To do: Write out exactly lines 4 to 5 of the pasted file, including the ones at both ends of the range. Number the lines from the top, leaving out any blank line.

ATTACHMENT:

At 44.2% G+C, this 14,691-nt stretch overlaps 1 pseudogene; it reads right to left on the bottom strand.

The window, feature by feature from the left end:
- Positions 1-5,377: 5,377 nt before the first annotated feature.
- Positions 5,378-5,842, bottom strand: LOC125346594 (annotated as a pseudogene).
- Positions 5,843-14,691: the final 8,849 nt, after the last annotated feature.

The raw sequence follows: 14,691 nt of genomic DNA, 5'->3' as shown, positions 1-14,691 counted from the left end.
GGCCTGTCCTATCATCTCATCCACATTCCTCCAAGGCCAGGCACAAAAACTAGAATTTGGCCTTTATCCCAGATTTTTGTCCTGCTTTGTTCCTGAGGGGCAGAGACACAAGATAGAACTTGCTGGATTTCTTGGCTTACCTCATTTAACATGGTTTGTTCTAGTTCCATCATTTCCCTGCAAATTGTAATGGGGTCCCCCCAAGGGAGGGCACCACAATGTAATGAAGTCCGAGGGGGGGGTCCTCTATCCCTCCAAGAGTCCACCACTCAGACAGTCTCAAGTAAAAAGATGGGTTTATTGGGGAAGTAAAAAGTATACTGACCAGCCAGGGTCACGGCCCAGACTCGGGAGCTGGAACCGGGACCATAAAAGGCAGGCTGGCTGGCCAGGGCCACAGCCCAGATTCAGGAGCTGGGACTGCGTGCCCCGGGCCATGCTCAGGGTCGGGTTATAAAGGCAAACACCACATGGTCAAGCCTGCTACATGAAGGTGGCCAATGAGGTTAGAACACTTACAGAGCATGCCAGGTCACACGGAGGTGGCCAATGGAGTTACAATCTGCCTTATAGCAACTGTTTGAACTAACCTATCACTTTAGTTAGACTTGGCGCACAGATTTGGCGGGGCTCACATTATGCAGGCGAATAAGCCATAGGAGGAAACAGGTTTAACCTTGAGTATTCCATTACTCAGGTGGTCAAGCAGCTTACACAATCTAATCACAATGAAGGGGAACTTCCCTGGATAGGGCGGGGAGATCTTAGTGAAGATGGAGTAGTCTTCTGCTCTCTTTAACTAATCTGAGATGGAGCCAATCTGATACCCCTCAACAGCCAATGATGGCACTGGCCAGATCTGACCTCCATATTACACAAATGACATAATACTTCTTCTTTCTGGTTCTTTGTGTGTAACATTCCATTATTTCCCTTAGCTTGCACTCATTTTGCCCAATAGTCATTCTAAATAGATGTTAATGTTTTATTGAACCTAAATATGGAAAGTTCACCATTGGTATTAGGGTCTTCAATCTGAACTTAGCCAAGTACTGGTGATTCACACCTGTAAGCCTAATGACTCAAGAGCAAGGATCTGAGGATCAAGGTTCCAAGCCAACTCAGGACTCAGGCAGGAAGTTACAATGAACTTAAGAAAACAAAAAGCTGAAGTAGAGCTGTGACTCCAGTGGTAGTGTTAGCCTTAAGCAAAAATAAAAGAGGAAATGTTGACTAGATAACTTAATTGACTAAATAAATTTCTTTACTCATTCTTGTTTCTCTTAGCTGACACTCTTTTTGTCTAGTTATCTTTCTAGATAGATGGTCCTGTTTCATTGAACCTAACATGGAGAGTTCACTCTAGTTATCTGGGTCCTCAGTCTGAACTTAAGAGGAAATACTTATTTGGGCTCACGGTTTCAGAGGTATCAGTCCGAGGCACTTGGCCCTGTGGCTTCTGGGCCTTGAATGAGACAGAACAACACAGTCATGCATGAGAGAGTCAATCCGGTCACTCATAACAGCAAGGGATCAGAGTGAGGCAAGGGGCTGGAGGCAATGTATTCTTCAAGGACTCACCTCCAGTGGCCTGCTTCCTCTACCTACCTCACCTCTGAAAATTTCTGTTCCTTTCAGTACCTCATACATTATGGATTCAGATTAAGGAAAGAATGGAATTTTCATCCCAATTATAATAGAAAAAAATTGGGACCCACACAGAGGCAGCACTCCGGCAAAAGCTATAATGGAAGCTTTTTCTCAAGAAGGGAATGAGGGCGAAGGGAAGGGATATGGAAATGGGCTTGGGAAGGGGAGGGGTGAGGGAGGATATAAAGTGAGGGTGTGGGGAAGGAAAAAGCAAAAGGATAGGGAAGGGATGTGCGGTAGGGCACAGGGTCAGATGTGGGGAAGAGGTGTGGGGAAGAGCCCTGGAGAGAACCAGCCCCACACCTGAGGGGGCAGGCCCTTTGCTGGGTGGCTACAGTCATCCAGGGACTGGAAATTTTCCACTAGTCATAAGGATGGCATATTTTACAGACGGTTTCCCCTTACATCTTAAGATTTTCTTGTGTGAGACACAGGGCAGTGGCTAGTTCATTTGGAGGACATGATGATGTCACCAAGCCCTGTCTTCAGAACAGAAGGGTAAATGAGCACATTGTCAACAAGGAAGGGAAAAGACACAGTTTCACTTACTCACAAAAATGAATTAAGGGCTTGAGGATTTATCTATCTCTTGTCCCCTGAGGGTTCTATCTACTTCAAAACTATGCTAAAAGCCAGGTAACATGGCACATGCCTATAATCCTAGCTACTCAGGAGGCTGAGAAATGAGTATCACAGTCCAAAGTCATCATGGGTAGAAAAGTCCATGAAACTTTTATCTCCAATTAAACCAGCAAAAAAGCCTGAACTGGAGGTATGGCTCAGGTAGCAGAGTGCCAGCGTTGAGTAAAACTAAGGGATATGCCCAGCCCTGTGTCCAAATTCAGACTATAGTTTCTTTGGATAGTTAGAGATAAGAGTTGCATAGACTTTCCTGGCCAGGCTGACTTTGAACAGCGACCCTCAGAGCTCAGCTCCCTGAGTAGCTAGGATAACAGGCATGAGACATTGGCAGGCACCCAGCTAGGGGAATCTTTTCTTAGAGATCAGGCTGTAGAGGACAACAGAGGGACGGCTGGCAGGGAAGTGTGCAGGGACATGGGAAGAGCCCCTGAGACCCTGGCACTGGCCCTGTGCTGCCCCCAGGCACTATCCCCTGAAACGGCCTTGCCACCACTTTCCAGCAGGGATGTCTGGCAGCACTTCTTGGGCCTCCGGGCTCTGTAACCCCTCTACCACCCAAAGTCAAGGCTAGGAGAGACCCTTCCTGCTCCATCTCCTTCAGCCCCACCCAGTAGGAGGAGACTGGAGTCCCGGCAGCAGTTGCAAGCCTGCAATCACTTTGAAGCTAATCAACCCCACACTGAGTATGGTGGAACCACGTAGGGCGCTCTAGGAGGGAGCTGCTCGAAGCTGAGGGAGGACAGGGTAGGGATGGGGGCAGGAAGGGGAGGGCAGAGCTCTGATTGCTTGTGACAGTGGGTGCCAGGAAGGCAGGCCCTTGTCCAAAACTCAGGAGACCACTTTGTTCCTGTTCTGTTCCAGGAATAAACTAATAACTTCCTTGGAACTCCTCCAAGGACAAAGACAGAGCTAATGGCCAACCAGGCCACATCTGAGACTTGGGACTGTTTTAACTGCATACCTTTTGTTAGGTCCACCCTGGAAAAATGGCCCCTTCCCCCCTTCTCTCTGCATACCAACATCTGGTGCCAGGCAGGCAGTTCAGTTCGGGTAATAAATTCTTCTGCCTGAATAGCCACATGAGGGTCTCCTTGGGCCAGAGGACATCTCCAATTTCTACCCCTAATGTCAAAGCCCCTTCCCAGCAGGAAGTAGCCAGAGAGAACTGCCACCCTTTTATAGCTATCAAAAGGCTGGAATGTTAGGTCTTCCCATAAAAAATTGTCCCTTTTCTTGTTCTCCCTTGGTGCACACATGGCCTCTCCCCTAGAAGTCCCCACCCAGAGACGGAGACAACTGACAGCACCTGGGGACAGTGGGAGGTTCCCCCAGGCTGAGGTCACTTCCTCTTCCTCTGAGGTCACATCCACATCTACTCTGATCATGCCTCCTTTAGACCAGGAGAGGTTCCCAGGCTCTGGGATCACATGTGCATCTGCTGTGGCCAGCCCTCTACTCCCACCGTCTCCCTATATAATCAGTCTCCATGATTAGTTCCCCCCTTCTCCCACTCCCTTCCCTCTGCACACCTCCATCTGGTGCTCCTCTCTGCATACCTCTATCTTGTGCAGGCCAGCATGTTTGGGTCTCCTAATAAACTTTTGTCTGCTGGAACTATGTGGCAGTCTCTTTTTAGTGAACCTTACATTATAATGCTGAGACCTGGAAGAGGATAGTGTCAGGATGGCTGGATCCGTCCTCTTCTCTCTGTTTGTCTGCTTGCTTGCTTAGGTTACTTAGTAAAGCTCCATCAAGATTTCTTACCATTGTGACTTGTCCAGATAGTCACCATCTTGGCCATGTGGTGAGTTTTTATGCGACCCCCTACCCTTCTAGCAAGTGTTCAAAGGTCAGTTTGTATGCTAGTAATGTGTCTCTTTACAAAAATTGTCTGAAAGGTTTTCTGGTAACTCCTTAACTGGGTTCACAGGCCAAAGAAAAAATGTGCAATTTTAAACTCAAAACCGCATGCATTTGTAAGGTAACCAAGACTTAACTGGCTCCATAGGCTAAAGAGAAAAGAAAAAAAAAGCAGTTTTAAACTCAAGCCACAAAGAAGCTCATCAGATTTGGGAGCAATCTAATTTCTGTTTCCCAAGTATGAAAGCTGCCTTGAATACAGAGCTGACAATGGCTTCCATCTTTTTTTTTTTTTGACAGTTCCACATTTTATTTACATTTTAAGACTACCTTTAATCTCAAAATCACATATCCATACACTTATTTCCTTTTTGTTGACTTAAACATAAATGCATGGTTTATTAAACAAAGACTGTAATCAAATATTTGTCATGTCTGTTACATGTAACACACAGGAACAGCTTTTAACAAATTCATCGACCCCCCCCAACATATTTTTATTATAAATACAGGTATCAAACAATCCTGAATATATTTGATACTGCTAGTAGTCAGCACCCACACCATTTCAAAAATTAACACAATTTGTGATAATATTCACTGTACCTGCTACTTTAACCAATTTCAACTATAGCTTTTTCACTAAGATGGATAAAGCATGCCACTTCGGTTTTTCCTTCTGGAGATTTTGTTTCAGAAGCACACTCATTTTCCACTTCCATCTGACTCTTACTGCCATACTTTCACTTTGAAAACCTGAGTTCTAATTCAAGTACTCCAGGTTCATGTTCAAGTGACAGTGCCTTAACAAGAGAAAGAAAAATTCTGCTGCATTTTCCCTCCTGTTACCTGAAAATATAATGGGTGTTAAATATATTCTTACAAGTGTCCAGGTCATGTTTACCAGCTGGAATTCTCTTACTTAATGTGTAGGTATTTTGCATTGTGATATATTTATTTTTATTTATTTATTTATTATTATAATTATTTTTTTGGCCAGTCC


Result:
- Positions 5,378-5,842, bottom strand: LOC125346594 (annotated as a pseudogene).
- Positions 5,843-14,691: the final 8,849 nt, after the last annotated feature.